Over the weekend I took a ride out to the top of a nearby mountain. I found a nice place to sit overlooking a pretty valley that was specked with cattle and corn. There were farm buildings and trees way down in the valley as well. Finding this all very serene, I pulled my phone out of my pocket to check my Snapchat and Facebook accounts because obviously, there were no Pokemon in the area. But suddenly, like an unexpected punch to the solar-plexus I realized there was no cell service on top of this mountain.
There. Was. No. Cell. Service.
I moved my phone around a few times in a desperate attempt to get even one measly bar, but alas, there were no bars to be had. All of those kitty videos and pictures of other people’s lunch were going to go unviewed by me as long as I sat on this mountain. But I was a little too hot and in need of a slight rest before getting back on my motorcycle, so the dilemma was real.
There were no other people around to distract me so there I sat. No cars, no people, no nothing.
After about 10 minutes of this deafening silence I began to hear things: first it was the bees. There were hundreds of them going about their birds and the bees business on a clover patch nearby. Then I started to hear the cattle down below. In a straight line they were probably a mile or so away, but suddenly I could distinctly hear the difference between each one with their different tones and durations. Even my tinnitus got quieter (or I didn’t notice it as much for some reason). The caw of a crow from some far away unseen place joined in the natural chorus along with the songs and calls of dozens of different birds. Then a bull frog croaked at something in the stream that was (according to the sign I was sitting near) 960 feet below me.
There was not a human sound to be heard – no cars, no planes, no service, and suddenly I was immersed in a world of natural sound. To call it ‘noise’ would be wrong. What I was hearing was not noise, what I was hearing was life – there is a huge difference.
I’ve heard silence before while on hikes or while resting during long rides to the middle of nowhere, but this silence was special in the way it crept up on me. In the same way your eyes adjust to starlight after ten or twenty minutes when you get them far enough away from artificial light at night, my ears and my brain’s ability to process sound shifted after an extended period of no background noise. And the longer I sat there with no background noise the more my ears became adept at picking up even the slightest sounds. A dragonfly ten feet away sounded as crisp and clear as a jetliner.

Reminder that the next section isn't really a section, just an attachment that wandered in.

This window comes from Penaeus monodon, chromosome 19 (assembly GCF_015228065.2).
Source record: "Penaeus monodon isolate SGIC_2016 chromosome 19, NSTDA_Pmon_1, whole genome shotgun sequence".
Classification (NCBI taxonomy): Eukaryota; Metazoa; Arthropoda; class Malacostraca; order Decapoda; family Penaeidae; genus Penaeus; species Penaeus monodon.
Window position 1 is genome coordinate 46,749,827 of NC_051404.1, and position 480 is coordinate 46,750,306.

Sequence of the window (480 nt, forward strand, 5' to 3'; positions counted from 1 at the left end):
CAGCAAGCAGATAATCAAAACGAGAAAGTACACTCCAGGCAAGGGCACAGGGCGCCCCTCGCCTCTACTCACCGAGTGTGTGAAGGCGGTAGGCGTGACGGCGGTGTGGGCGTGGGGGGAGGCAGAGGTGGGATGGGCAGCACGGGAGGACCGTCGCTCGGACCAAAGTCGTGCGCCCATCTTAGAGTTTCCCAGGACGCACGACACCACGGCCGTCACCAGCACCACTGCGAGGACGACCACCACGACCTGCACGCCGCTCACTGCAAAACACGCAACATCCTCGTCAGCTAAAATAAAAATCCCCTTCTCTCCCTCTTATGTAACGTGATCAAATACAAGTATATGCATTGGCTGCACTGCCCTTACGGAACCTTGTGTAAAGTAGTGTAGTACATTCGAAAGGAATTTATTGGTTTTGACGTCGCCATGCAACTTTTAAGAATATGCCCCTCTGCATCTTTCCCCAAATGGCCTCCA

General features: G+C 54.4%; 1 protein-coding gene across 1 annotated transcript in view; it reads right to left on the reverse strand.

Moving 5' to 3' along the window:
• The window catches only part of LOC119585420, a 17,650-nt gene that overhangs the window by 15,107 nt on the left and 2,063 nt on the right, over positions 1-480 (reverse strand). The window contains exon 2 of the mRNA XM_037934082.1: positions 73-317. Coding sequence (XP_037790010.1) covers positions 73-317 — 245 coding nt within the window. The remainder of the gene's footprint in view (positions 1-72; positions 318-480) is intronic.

Eventually, my reality became the bellow of cows in a distant field and the gentle drone of honey bees doing their thing, and I became deeply envious of people who lived before noise pollution was a natural part of everyday life. The lack of aural clutter was a joy to behold – even with no cell service. The beauty and nuance of the environment around me was strikingly clear and detailed.
The next day I rode back to this mountain to record the natural beauty to share with this post, but unfortunately an RV from Indiana got to the parking lot before me. There it sat, idling away in the summer heat with nary a cow or bee to be heard.
Much the same happens when your ears are free of clutter and unwanted noise when you listen to music. The world the artist intended to create for you opens up in dimensions you can’t experience with the noise of the world around you competing for processing time in your brain.
Music is great to mask the background noise of the world around you, but it is meant to be so much more. Music unfettered by all of that background noise will also bring you to places you can’t conceive of otherwise. Do your ears (and the rest of you) a favor and find some silence once in a while, and do your heart and soul the same favor by letting music wash over you on occasion without competition from the outside world.
This post is re-printed from July 2015.
By Jack Sharkey.